# Basic Concept

Suppose a damping term, D(x), is added to the right side of the momentum equation of the linearized Euler equations in dimensional form as follows:

d u 1 d p

—— 1—– –

dt p0 дX

Let the spatial derivative be approximated by the 7-point stencil DRP scheme. The discretized form of Eq. (7.10) is

It will now be assumed that De is proportional to the values of ut within the stencil. Let dj be the weight coefficients. Eq. (7.11) may be written as

where v is the artificial kinematic viscosity. v/(Ax)2 [4] has the dimension of (time)-1, so that dj’s are pure numbers. Now djs are to be chosen so that the artificial damping would be effective mainly for high wave number or short waves.

The Fourier transform of the generalized form of Eq. (7.12) is,

di v,

d + ”’ = "<Arf2D (aAx)u (7-13)

where

3

D (aAx) =Y^ djeijaAx j=-3

V (Ax)[5] |

On ignoring the terms not shown in Eq. (7.13), the solution is,

Since D (a Ax) depends on the wave number, the damping will vary with wave number. It is desirable for D to be zero, or small for small a Ax, but large for large a Ax. This can be done by choosing dj’s appropriately. But one must be careful to make sure that the damping term would not cause undamping or numerical instability. The purposes of the following three conditions that are to be imposed on D are self-evident.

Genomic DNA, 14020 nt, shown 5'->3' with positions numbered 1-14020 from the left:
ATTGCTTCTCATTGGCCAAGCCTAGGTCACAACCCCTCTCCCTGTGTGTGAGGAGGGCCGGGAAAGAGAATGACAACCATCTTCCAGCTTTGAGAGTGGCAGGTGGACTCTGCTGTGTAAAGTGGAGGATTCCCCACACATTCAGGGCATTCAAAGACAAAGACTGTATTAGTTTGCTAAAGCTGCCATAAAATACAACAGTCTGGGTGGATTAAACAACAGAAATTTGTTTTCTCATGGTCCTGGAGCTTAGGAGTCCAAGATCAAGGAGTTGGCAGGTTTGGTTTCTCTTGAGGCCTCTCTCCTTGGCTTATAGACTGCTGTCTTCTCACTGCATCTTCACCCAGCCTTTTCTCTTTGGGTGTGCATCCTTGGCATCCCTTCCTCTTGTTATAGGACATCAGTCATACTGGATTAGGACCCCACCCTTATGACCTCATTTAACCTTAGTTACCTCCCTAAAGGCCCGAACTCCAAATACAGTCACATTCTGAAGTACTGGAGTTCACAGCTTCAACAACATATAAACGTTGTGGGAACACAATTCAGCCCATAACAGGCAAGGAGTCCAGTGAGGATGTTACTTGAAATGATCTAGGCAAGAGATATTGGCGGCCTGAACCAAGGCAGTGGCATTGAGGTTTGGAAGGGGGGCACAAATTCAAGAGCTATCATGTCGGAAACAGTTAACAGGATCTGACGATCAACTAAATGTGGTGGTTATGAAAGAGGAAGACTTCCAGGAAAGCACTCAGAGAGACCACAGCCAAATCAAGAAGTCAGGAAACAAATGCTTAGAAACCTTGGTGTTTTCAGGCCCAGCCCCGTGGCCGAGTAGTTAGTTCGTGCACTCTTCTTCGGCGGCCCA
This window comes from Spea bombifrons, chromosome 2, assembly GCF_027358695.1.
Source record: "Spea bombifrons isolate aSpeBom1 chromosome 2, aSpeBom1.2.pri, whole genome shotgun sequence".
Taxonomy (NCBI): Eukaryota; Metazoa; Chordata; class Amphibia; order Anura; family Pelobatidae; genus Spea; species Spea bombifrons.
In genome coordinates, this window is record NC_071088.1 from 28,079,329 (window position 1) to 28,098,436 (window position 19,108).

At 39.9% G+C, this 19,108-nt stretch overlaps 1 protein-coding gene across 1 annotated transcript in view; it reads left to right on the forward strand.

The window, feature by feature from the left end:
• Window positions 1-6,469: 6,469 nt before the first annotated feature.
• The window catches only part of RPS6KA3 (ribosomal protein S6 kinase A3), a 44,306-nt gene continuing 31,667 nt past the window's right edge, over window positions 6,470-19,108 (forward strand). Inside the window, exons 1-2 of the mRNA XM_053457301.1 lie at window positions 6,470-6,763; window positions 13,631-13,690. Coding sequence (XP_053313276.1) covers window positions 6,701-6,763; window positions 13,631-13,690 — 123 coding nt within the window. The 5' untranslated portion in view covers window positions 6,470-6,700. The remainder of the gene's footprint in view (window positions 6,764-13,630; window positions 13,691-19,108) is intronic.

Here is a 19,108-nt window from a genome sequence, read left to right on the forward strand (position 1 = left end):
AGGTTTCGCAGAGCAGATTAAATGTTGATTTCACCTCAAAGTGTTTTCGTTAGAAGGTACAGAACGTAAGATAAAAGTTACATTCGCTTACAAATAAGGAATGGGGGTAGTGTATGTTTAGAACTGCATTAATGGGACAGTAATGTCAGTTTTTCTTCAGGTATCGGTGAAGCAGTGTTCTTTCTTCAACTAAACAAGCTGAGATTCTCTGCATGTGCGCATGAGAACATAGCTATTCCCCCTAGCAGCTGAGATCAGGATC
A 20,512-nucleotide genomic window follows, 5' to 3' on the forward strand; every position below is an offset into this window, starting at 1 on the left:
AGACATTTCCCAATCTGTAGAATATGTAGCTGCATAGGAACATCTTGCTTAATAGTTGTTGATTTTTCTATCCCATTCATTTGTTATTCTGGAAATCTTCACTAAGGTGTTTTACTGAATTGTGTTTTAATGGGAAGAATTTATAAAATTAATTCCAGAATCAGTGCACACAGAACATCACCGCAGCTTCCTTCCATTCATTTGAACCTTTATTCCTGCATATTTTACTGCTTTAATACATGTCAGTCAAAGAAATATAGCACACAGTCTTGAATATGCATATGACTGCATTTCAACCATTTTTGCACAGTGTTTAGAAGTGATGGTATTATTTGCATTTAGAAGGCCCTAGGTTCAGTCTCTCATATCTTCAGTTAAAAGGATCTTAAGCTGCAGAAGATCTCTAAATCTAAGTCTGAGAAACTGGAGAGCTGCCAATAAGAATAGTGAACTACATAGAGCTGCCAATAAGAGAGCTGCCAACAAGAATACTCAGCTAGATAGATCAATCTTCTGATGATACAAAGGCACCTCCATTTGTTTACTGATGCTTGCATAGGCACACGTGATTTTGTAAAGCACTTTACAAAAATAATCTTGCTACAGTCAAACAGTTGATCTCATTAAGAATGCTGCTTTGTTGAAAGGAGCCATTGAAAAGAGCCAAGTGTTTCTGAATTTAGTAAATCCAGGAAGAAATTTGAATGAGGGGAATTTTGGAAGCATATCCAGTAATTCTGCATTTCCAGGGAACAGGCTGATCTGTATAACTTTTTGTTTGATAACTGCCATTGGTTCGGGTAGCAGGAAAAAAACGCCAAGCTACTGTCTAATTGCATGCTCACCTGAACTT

1. D (a Ax) should be a positive even function of a Ax. The even function condition is ensured by setting dj = dj. Thus,

3

D (a Ax) = d0 + 2 ^2 dj cos( j a Ax). (7.16)

j=-3

For example, the coefficients of a very useful damping curve for problems involving discontinuous solution are (a = 0.3п, в = 0.65n) as follows

d0 = 0.3217949913 dx = d_! = -0.2328759104 d2 = d_2 = 0.08910250435 d3 = d_3 = -0.01712408960

A plot of D versus a Ax for this choice is shown in Figure 7.2.